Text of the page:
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PARTIES BOUND BY AGREEMENT

Dictum

It is trite law that persons of full age and sound mind are bound by any agreement lawfully entered into by them. – Kutigi JSC. Okonkwo v. Cooperative Bank (2003)

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CONSTITUTING A BINDING CONTRACT: OFFER, ACCEPTANCE, CONSENSUS AD IDEM

In law, to constitute a binding contract between parties, there must be a meeting of the mind often referred to as consensus ad idem. The mutual consent relates to offer and acceptance. While an offer is the expression by a party of readiness to contract on the terms specified by him by which if accepted by the offeree gives rise to a binding contract, the offer only matures into a contract where the offeree signifies a clear and unequivocal intention to accept the offer. An offer can be accepted in such a manner as may be implied, such as doing an act which the person expecting acceptance wants done. On the other hand, an invitation to treat is simply the first step in negotiations between the parties to a contract. It may or may not lead to a definite offer being made by one of the parties to the other in the negotiation. In law therefore, an invitation to treat is thus not an agreement or contract. See Meka BAB Manufacturing Co. Ltd v. ACB Ltd (2004) 2 NWLR (PT. 858) 521. See also Unitab Nigeria Ltd v. Engr. Oyelola and Anor (2005) All FWLR (Pt. 286) 824 @ pp. 829-830; Okugbule and Anor v. Oyegbola and Ors (1990) 4 NWLR (pt. 147) 723; See also Afolabi v. Polymera Industries Ltd (1967) 1 All NLR 144; Nneji v. Zakhem Construction Nig. Ltd (2006) 12 NWLR (Pt. 994) 297; BFI Group Corporation v. Bureau of Public Enterprises (2012) LPELR-9339 (SC).

— B.A. Georgewill JCA. Stanbic IBTC Bank Plc V. Longterm Global Capital Limited & Ors. (CA/L/427/2016, 9 Mar 2018)

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WHERE CONTRACTUAL NEW TERM CAN BE INTRODUCED

Where parties enter into an agreement and subsequently decide to introduce new terms, they can only do so by specific reference to the earlier agreement to the effect that the later agreement has introduced new terms thereof.

– Niki Tobi JSC. Yaro v. Arewa CL (2007)

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REPUDIATION OF CONTRACT CANNOT BE DONE BY ONE PARTY ALONE

Contracts are made by parties and the Court interprets same. Repudiation of contract cannot be done by one party, see ADENIYI VS GOVERNING COUNCIL OF YABA TECH (1993) LPELR-128(SC) held thus; “But repudiation by one party standing alone does not terminate the contract. It takes two to end it, by repudiation on the one side, and acceptance of the repudiation on the other.”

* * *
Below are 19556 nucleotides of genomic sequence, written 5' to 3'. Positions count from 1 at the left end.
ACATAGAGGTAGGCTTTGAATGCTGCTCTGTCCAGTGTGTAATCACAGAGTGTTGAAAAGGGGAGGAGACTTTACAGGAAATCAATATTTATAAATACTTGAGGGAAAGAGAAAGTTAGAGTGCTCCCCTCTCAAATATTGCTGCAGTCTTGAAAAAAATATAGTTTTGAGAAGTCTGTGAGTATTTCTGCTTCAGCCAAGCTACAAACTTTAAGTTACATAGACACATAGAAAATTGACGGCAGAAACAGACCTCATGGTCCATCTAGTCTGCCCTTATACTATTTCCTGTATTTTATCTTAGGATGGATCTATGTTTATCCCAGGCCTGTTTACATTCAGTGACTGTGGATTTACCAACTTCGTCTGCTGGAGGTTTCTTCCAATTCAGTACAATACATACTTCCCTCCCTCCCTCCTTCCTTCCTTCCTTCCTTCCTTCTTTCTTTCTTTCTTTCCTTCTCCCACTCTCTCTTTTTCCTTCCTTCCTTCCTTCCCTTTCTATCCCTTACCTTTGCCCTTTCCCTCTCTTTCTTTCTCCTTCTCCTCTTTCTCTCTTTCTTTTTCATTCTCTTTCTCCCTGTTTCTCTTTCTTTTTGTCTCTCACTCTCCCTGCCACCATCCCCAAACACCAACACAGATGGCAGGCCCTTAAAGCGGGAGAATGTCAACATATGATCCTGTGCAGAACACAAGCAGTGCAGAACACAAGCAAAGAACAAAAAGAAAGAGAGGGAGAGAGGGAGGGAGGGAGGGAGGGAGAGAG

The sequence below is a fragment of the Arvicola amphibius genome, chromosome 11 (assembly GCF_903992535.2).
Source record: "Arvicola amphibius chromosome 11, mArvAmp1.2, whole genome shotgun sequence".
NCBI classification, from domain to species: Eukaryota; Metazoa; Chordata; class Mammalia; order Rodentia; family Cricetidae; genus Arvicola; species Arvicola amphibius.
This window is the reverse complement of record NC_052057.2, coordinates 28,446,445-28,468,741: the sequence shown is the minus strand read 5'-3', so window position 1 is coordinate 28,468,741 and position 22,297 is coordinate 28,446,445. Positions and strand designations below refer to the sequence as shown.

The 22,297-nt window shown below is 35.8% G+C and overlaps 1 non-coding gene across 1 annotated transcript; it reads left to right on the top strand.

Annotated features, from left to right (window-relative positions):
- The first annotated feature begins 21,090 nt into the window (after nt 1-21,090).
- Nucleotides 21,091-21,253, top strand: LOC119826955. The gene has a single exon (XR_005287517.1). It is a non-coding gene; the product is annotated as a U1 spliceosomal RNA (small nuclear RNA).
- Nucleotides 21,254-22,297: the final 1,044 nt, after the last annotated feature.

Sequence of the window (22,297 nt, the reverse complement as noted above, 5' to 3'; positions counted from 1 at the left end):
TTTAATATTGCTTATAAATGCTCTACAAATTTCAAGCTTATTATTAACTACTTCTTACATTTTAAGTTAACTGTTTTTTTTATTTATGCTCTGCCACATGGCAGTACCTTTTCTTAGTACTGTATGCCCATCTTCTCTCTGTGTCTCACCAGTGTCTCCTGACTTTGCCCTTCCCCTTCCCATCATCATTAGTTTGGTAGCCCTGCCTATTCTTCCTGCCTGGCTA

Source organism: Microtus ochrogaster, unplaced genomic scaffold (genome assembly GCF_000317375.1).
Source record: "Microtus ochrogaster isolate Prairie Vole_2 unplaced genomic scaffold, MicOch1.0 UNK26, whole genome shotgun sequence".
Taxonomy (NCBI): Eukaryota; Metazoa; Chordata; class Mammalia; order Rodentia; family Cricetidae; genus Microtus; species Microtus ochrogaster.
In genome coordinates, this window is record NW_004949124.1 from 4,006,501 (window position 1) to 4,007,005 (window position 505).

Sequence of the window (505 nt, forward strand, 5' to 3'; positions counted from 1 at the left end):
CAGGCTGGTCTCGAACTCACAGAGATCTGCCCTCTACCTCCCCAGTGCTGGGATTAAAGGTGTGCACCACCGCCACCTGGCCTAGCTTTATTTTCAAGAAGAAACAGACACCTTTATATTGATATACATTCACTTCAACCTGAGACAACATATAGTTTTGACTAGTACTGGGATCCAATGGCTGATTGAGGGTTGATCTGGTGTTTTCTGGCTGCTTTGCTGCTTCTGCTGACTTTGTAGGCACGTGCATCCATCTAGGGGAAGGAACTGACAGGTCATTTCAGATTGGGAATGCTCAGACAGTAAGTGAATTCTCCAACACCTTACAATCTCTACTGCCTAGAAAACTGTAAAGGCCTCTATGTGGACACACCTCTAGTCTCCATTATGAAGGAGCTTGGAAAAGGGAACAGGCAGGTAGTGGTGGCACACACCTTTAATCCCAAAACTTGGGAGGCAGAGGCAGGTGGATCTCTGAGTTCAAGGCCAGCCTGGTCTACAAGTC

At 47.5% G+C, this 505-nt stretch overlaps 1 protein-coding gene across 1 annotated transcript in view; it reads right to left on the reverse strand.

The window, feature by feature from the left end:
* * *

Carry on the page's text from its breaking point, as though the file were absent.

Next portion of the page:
— Nimpar, JCA. Ekpo v GTB (2018) – CA/C/324/2013

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COURT CANNOT IMPOSE CONTRACT ON A PARTIES

The relationship between the parties in this case is well-scripted, known and appreciated by them. The Court cannot write or rewrite any agreement for the parties. The parties to any transaction usually have their positions which they bring to their table of negotiation. When they are done with their negotiations, they now have their terms well-crafted to govern the transaction they enter into. The parties and no other are responsible for their terms of engagement. No Court has the power to script or foist on the parties terms which are strange to their agreement. Parties are bound by the terms of their contract.

— S.J. Adah, JCA. Luck Guard v. Adariku (2022) – CA/A/1061/2020

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SEVERAL PERSONS – ONLY THOSE WHO ENTER CONTRACT ARE LIABLE

In the case of Chief Olowofoyeku v. The Attorney-General of Oyo State (1990) 2 NWLR (Pt. 132) 369, cited by learned Senior Advocate for the appellants, the Court of Appeal correctly held that where an agreement is intended to be made by several persons jointly, if any of those persons failed to enter into the agreement, there is no contract, and liability is incurred by such of them as have entered into the agreement.

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SUCCEEDING IN A BREACH OF CONTRACT

For a claimant to succeed in an action for breach of contract, he must establish not only that there was a breach but also that there was in existence an enforceable contract which was breached.

— Adekeye, JSC. Best Ltd. v. Blackwood Hodge (2011) – SC

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